These fantastic intervention ideas come from Brandon Menikheim. They are great anger management tools! Mr. Menikheim earned a gift certificate to childtherapytoys.com for his submission. Learn how you can do the same!
When working with children, I find it especially important to develop ways to teach and engage them. Most students learn by association. If they have a concept that they can connect something visual to, the visual then serves as a reminder to them. Students remember the lessons I teach them better if I find a way to incorporate them into something familiar.
One strategy I used recently–and which appeared to be a big hit with my 3rd, 4th, and 5th grade students–was a lesson on anger management. We started off by defining anger: “What does anger mean to you?” ”What do you think about when you think about the word anger?” Students frequently referenced the color red. We then took red food coloring and dropped it into a clear plastic cup of vinegar. As we continued our discussion about anger, we focused on warning signs and triggers that accompany or give way to those feelings. With every warning sign and trigger that was discussed we squirted a dropperful of red vinegar into a bowl of baking soda. Students were then asked what was happening in the bowl. It was a great way for them to visualize and quantify anger.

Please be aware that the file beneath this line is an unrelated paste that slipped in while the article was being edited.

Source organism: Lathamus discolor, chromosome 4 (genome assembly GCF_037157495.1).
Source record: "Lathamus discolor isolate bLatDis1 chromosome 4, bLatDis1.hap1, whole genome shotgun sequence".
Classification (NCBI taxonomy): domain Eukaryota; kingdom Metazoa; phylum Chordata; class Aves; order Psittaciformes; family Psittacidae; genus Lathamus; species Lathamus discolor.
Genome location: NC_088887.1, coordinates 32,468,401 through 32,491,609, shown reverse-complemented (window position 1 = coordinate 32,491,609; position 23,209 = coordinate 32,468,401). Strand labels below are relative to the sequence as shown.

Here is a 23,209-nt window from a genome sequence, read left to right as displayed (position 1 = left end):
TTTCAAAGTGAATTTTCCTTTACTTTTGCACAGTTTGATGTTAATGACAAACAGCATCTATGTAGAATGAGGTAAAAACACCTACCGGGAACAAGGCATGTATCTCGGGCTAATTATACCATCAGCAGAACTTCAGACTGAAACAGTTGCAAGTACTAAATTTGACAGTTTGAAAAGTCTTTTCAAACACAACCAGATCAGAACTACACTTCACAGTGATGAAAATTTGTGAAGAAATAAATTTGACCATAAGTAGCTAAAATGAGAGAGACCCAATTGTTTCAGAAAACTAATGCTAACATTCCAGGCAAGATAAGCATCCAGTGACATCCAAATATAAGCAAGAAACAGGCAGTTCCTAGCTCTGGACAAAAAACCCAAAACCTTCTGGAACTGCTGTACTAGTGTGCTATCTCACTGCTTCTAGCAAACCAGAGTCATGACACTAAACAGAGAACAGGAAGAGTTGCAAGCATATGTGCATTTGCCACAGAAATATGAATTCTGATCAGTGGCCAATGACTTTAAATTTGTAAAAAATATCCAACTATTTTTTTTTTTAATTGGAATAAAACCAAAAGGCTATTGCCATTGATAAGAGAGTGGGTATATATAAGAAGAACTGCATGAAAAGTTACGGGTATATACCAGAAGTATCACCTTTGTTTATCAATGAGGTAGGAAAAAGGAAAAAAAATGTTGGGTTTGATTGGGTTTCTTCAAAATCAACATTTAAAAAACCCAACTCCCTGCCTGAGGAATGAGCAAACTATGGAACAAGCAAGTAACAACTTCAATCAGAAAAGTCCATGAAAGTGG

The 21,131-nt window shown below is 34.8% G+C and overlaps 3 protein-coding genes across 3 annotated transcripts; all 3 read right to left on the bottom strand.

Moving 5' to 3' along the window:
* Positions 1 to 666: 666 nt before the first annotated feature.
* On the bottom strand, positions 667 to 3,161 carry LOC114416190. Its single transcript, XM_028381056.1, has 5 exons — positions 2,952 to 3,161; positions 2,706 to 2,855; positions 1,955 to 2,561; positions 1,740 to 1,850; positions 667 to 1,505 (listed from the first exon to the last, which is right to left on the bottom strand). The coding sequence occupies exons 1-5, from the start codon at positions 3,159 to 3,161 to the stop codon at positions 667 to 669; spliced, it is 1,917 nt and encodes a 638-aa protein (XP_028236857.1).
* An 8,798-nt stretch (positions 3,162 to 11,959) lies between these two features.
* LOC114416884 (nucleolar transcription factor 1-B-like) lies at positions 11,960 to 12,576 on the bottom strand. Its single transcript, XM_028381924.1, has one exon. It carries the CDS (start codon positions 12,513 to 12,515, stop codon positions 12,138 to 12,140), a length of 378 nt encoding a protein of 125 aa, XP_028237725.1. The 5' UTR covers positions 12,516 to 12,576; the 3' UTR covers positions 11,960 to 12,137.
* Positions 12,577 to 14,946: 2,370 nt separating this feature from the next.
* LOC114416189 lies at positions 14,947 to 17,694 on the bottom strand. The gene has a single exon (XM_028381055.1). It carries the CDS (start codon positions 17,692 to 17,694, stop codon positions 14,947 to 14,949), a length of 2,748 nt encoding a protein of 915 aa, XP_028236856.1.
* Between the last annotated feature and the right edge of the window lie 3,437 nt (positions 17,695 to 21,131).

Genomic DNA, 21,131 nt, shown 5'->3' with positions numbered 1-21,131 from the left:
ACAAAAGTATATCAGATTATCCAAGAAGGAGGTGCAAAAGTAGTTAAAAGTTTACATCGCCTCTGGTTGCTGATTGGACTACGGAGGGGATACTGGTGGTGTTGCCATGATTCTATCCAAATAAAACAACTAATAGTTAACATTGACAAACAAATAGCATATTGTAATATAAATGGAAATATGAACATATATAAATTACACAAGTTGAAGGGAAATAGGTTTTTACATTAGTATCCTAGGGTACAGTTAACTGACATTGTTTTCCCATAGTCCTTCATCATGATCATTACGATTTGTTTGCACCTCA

Each little thing that angers us causes something to “bubble up” inside of us. If we continue to allow it to bubble up it will eventually boil over. For this reason, it becomes increasingly important for us to find ways to cool down, to keep ourselves from bubbling over. To illustrate this I introduce a tray of ice cubes. Inside each ice cube is a laminated cool down strategy, frozen within it. As seen from the attached picture, I created little rectangles with a strategy on it, and then I “laminated” it by using packing tape. After covering each rectangle with tape, I folded them long-ways so that it would fit into the ice cube hole by pressing itself up against the sides. The students task is then to melt the ice (without smashing or throwing it). Cooling down takes time; it’s a slow process and sometimes it isn’t as easy as we think. All of these characteristics are illustrated in the process of trying to melt the ice to get to the piece of paper inside. Students find the activity exciting, because they want to see what’s inside. When they reach it, they are enthusiastic about reading it and then ultimately sharing it with the rest of the group. While sharing, I encourage the students to practice the strategy if possible. This activity is especially good for a warm day, as it provides a great way to literally cool down!